I have also received reports that the Doughers were contracted by the Hudson Coal Company to work in the mines in Archbald and that the contract may have been negotiated in Ireland and their passage paid by the company. I think you might find some records on that matter in the Lackawanna Co. Historical Society in Scranton.

For your additional information, Joseph (Jobey) Dougher, son of Michael and grandson of William, was a communist labour agitator in Lackawanna Co. during the early 1900Â’s. His death was reported in the local papers (sometime in the 1970Â’s I think, IÂ’ll find the reference for you). He died in Archbald. I expect that there would be a good deal of newspaper references to him in the area. He later left for California but was always active in the US communist party and was even interviewed in a documentary film called Harlan County, USA.

If you live in Archbald or nearby, I have a second or third cousin there named Gerald (Gerry) Dougher who is the grandson of the youngest (Edward) of the 10 children orphaned by Michael and Mary McNulty Dougher (she died a year after Michael). Gerry and I were in frequent contact via the “net” until my address changed and I was temporarily out of the “loop”.

Over the next couple of weeks, I will put together a narrative of what I have uncovered both in the USA and in Ireland. I have pleasantly surprised at the amount of data that can actually be uncovered with a systematic approach and I have little doubt that because of the unusual spelling, the Dougher family will eventually show up in my search in Ireland. Your reference to an Elizabeth as the matriarch (b. ca. 1794 is interesting and if you have additional data, I will search for her when I go to Ireland in February.

Since my e-mail does not specify any address, please be advised that I live and work in Brazil. However, I travel often to the USA and to the UK on business. I will be in the Wash. DC area in late October/early November and you can reach me at Control Risks Group, 703-893-0083 (MacLean VA). IÂ’ll send you additional contact data as my travel date approaches and if you would like to hook up in Archbald some time in February, that might be useful to our efforts. (I know thatÂ’s a terrible time to go to the Archbald/Scranton area and itÂ’s not so great in Western Ireland either, but itÂ’s the only time I have available).

My mailing address (office) is: Jim Wygand, Control Risks Group-Southern Cone, Av. L. C. Berrini, 1500, Suite 41, São Paulo, SP Brazil 04571-011. Telephone: 55-11-5505-2163, Fax: 55-11-5505-4296.

I look forward to receiving your mailing address soon. I will then send you some copies of what I have in my files (including a rudimentary family tree with other names for your reference).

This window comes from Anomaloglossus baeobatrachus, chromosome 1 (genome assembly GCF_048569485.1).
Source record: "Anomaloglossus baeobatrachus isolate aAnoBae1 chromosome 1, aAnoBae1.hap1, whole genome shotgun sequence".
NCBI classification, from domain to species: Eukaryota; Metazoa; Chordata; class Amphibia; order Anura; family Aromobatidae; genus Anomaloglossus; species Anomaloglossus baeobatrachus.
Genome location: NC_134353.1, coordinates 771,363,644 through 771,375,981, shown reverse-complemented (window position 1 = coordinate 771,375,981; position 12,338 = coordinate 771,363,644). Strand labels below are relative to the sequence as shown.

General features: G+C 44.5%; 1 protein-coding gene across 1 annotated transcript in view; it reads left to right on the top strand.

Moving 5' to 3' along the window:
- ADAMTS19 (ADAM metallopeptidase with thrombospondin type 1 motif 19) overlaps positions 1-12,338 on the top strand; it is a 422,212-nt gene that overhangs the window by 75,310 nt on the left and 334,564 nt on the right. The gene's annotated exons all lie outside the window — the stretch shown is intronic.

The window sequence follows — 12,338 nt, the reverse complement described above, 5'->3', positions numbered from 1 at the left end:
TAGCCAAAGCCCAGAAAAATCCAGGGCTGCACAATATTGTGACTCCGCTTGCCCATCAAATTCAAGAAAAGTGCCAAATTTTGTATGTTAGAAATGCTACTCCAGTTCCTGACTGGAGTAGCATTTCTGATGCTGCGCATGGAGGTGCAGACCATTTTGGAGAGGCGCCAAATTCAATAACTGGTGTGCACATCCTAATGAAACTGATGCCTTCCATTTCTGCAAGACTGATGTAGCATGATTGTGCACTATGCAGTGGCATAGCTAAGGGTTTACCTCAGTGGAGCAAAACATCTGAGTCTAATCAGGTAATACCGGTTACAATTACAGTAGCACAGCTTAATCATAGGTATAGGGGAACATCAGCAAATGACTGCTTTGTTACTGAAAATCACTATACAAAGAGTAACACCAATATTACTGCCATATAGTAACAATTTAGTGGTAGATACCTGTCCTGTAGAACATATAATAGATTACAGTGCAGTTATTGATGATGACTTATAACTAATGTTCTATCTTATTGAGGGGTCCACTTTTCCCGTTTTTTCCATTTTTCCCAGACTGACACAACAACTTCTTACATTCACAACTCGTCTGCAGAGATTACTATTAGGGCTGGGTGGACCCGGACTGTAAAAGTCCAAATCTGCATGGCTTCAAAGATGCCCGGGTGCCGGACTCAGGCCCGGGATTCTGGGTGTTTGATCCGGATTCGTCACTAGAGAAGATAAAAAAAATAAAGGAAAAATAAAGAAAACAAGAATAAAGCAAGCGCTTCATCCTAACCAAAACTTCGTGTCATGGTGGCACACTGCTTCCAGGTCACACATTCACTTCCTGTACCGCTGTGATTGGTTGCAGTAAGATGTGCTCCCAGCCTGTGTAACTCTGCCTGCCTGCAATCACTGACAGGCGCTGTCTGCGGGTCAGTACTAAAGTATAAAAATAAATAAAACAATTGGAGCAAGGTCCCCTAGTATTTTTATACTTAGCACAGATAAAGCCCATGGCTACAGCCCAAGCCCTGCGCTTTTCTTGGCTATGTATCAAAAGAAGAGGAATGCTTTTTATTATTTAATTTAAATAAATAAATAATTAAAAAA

Best regards and thanks for your response.

Jim Wygand

(PS: My grandfather always said “no matter where you go in this world, you’ll find an Archbald buck.” I’ll pour myself a shot of Jameson tonight in honour of your search and to bring you luck.

Dougher surname

Posted: 9 Sep 1999 5:26PM GMT
Edited: 21 Aug 2002 9:02PM GMT
Jim!

this is a wonderful suprise!!

I am actually in grad school in Wash DC...
When you're in the Reston area, I'd like
to get together with you and trade some
more info. You have obviously done
a lot of research yourself.

My email address is:
mrdo2@juno.com or jdougher@theologicalcollege.org

my address is:
Jamie Dougher
Theological College
401 Michigan Ave, NE
Wash DC 20017

I have copies of the 1860 census
from Blakely Township, which encompassed
Archbald proper at that time. According
to it William Dougher was 45 years old
and listed as a Day Laborer. He was
married to Bridget who was 40 years old
and they had three children: Thomas 15
years old, Julia 8 years old, and
Michael 2 years old. According to the
census report, both William and Bridget
were born in Ireland. No date of
immigration is given though.

As an aside: I was only able to find
one Dougher reference in the Carbondale/
Blakely area in 1840. His name was Thomas
and he was a miner. The report only
lists him specifically and indicates
that there are four members of the household.
One male between 20 and 30 years old. One
female between 20 and 30 years old. One
female between 10 and 15. And one female
under 5 years old.

From my research this summer, there are
a couple of invalualbe places for info:
the Carbondale Library which has Carbondale
newspapers on microfilm from the mid 1850s.
They also have an Archbald paper, the Archbald
Citizen on microfilm from 1898 ? till the
1920s. There's a wealth of info in
there is you know the specific dates you're
looking for.

Also the Scranton Public Library, downtown,
has all the census reports for the area
on microfilm.

And the Mormons have a place in Clarks
Summit with even more microfilm.

St. Rose of Lima Roman Catholic Church
in Carbondale has all of the early church
records available. St. Thomas Aquinas
Church in Archbald has a good deal of
record starting around 1863 although
some were destroyed for whatever reason.

Also another helpful research tool
was a book put out in 1976 celebrating
Archbald's centenial. It's a wealth
of knowledge of the local history and
gives a list of the early pioneers of
Archbald on page 37. According to it
Thomas Dougher came in 1846 as one
of the first settlers. Anthony, Frank
John, Martin, and Patrick Dougher all
came a year later in 1847. Also in the
book on page 36 is a map of Archbald Boro
(Blakely Township) from 1873. I have
found Patrick Dougher's residence listed
around the corner of Pike St. and Cherry
Street.

My conjecture is that they were all
brothers, born relatively close
to each other, and according to the
census material, living mostly next
to each other (1850 and 1860 census).

In the 1850 census, you have to look
closely for the family. First, Archbald
was still part of Blakely Township.
But more so, the census taker mispelled
the name. For John Dougher, it's spelled
John "Ougher" or "Dugher...can't quite tell.
For the others it's spelled "Daker" or
"Doker" or "Doher" Again it's hard to
read the handwriting.

Assuming that they were all brothers, in